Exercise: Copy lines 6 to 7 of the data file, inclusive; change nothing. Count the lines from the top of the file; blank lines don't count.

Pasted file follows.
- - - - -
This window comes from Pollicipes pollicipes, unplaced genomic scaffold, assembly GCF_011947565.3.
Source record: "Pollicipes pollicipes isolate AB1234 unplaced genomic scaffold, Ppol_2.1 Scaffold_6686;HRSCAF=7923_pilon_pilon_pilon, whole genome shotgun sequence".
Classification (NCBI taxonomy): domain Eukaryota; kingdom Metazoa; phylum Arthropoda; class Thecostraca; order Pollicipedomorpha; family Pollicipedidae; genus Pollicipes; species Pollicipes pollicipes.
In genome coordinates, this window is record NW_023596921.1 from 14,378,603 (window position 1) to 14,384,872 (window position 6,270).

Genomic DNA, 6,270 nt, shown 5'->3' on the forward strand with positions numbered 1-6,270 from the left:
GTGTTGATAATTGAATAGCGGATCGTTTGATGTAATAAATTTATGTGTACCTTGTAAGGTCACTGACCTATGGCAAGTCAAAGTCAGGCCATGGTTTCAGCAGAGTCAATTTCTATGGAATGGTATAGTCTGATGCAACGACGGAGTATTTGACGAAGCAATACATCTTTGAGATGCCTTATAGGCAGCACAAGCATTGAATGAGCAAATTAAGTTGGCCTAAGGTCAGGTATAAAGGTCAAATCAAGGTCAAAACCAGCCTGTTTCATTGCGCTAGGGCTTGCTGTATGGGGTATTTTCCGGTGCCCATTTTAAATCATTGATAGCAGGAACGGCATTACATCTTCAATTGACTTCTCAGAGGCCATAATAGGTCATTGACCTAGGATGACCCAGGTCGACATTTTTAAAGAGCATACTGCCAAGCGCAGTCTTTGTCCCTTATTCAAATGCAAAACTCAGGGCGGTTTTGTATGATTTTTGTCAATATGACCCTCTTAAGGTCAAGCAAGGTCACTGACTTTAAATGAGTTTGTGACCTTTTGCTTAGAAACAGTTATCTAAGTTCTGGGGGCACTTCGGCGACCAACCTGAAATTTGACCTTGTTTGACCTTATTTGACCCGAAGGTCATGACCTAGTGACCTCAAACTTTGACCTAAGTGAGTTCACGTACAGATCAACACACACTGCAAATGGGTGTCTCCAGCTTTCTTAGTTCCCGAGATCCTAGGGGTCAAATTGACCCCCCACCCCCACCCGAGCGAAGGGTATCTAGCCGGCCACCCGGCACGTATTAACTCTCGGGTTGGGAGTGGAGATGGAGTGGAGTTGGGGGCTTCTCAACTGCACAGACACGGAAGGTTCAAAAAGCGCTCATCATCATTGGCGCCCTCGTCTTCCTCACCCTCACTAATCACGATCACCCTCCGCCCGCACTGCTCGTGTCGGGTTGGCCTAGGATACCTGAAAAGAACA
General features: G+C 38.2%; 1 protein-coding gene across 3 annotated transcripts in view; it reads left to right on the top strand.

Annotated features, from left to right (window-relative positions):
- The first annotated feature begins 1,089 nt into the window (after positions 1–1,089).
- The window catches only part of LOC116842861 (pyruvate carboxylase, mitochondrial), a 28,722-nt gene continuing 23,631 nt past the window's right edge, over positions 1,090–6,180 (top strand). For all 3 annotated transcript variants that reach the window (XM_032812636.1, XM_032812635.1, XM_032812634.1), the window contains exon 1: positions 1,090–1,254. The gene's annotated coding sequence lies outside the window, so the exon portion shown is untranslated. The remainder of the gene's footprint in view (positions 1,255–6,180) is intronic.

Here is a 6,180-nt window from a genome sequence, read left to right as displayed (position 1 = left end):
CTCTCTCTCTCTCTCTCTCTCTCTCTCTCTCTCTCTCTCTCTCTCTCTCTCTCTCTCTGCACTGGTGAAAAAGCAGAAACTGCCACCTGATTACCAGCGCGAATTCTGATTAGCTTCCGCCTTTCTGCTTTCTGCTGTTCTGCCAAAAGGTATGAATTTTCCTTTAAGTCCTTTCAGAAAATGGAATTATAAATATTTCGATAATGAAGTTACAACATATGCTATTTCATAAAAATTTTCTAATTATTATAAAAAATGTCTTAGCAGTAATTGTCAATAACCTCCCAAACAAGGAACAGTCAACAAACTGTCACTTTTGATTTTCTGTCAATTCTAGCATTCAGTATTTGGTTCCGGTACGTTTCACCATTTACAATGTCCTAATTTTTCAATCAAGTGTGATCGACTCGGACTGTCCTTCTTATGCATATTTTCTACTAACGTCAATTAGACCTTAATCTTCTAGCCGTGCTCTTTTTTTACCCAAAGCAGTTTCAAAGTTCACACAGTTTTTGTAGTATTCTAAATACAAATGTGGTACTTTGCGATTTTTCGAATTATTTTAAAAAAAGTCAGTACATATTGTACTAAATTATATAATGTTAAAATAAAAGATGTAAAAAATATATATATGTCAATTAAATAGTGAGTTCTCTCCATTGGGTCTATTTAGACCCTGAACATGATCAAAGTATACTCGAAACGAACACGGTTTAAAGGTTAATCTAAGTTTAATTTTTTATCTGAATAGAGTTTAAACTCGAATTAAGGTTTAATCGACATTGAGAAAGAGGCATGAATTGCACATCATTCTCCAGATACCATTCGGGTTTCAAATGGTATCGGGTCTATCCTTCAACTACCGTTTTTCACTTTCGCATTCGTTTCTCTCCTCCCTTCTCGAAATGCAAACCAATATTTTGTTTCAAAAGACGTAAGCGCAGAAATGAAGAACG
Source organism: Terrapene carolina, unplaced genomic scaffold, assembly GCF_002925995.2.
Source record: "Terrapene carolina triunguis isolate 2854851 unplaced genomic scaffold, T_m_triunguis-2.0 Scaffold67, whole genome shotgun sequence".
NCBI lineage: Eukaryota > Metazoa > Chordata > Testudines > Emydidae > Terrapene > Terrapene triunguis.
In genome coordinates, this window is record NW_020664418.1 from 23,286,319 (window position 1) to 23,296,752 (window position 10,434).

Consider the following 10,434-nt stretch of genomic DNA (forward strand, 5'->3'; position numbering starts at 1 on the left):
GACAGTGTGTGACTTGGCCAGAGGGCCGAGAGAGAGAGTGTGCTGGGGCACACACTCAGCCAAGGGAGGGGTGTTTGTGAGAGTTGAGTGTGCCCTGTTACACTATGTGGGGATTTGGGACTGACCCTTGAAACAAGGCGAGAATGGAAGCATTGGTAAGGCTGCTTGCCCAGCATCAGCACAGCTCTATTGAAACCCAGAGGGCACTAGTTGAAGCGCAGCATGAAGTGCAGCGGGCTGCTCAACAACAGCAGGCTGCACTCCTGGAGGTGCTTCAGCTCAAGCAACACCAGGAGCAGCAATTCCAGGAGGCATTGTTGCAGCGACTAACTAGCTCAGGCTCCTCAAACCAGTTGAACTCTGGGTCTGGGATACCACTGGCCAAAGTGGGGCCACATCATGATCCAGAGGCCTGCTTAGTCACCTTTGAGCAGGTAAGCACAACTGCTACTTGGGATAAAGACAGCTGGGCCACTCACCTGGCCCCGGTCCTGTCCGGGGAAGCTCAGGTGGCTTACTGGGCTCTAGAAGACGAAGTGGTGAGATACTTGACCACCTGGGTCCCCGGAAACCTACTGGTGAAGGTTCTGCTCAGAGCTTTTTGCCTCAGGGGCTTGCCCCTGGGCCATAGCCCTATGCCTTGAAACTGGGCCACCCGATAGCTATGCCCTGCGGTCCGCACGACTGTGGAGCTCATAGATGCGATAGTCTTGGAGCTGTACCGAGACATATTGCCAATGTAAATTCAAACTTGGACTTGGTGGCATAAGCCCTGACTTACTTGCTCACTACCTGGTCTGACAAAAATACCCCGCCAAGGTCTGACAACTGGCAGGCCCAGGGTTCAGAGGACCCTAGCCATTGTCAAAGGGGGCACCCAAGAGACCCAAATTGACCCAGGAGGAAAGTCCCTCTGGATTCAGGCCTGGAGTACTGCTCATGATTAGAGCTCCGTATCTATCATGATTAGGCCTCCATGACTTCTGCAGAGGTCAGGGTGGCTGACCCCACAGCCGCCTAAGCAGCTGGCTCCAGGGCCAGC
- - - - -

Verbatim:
GTGTTGATAATTGAATAGCGGATCGTTTGATGTAATAAATTTATGTGTACCTTGTAAGGTCACTGACCTATGGCAAGTCAAAGTCAGGCCATGGTTTCAGCAGAGTCAATTTCTATGGAATGGTATAGTCTGATGCAACGACGGAGTATTTGACGAAGCAATACATCTTTGAGATGCCTTATAGGCAGCACAAGCATTGAATGAGCAAATTAAGTTGGCCTAAGGTCAGGTATAAAGGTCAAATCAAGGTCAAAACCAGCCTGTTTCATTGCGCTAGGGCTTGCTGTATGGGGTATTTTCCGGTGCCCATTTTAAATCATTGATAGCAGGAACGGCATTACATCTTCAATTGACTTCTCAGAGGCCATAATAGGTCATTGACCTAGGATGACCCAGGTCGACATTTTTAAAGAGCATACTGCCAAGCGCAGTCTTTGTCCCTTATTCAAATGCAAAACTCAGGGCGGTTTTGTATGATTTTTGTCAATATGACCCTCTTAAGGTCAAGCAAGGTCACTGACTTTAAATGAGTTTGTGACCTTTTGCTTAGAAACAGTTATCTAAGTTCTGGGGGCACTTCGGCGACCAACCTGAAATTTGACCTTGTTTGACCTTATTTGACCCGAAGGTCATGACCTAGTGACCTCAAACTTTGACCTAAGTGAGTTCACGTACAGATCAACACACACTGCAAATGGGTGTCTCCAGCTTTCTTAGTTCCCGAGATCCTAGGGGTCAAATTGACCCCCCACCCCCACCCGAGCGAAGGGTATCTAGCCGGCCACCCGGCACGTATTAACTCTCGGGTTGGGAGTGGAGATGGAGTGGAGTTGGGGGCTTCTCAACTGCACAGACACGGAAGGTTCAAAAAGCGCTCATCATCATTGGCGCCCTCGTCTTCCTCACCCTCACTAATCACGATCACCCTCCGCCCGCACTGCTCGTGTCGGGTTGGCCTAGGATACCTGAAAAGAACA
General features: G+C 38.2%; 1 protein-coding gene across 3 annotated transcripts in view; it reads left to right on the top strand.